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Please use this identifier to cite or link to this item: http://hdl.handle.net/123456789/6880

Title: Technical Efficiency of Cocoa Production in Ghana: A Case Study of Upper Denkyira East Municipality
Authors: Cobbina, Jacqueline
Issue Date: 20-Feb-2015
Abstract: Cocoa is an essential crop and plays a critical role for Ghana and the world at large. However, low productivity has been a challenge and as a result efforts by Government and stakeholders have been designed to improve production. However, Ghana still has the lowest average per yield compared with international levels. This study therefore attempts to measure the technical efficiency levels of cocoa farmers and examine the factors that influence the variations in technical efficiency. A multi-stage sampling technique is used to obtain a cross sectional data on 220 respondents. The stochastic frontier model is adopted for the study. The results reveal that the mean technical efficiency of cocoa farmers in the study area is 72%. Analysis of the determinants of technical efficiency indicate that, gender, labour type 1(family), labour type 2(hired) are positively related to technical inefficiency of cocoa farmers. Age of farm, education, credit, extension contact, association, farm size, marital status, fertilizer use and experience of farmer are negatively related to the technical inefficiency of farmers. However, labour type 1(family), association, farm size, fertilizer use and experience of farmers are statistically significant at 10%, 5%, 10%, 5% and 5% respectively. In conclusion, the study recommends policy makers as well as stakeholders to adopt measures to increase production and technical efficiency by focusing on proper management skills on their farms to reduce loss of resources. Secondly, farmers are encouraged to form help groups (associations) to assistant themselves. Also, credit accessibility should be improved and encouraged to support farmers in need. Finally, extension services must be adequately facilitated to assist farmers be more efficient and productive.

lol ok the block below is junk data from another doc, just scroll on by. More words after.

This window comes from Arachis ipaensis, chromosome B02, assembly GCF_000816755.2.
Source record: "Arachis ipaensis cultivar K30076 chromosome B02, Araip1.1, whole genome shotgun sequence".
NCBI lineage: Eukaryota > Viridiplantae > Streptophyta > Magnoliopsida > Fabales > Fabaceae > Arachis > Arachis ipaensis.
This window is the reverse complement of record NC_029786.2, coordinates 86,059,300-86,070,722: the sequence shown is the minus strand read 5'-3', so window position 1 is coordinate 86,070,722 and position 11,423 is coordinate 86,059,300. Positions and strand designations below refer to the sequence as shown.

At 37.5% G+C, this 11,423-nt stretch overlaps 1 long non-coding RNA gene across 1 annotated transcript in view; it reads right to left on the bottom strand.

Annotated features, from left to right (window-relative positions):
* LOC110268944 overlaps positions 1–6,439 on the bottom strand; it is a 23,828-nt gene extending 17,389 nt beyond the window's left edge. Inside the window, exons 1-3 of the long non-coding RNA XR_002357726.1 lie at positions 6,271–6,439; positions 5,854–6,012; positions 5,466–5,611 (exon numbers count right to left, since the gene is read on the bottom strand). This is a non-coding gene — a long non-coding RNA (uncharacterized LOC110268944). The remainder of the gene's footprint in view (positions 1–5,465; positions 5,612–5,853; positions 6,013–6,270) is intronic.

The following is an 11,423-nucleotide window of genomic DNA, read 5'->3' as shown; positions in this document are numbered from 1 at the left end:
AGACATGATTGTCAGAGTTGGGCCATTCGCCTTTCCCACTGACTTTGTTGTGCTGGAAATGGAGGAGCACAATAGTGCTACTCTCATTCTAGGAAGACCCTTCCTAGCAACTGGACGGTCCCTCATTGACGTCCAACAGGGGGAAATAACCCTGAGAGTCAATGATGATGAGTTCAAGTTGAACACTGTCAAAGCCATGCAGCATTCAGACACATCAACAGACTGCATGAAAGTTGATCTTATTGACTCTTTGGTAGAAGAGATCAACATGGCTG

Description: A Thesis submitted to the School of Graduate Studies in partial fulfillment of the requirement for the award of Master of Philosophy in Economics, 2014
URI: http://hdl.handle.net/123456789/6880
Appears in Collections:College of Arts and Social Sciences

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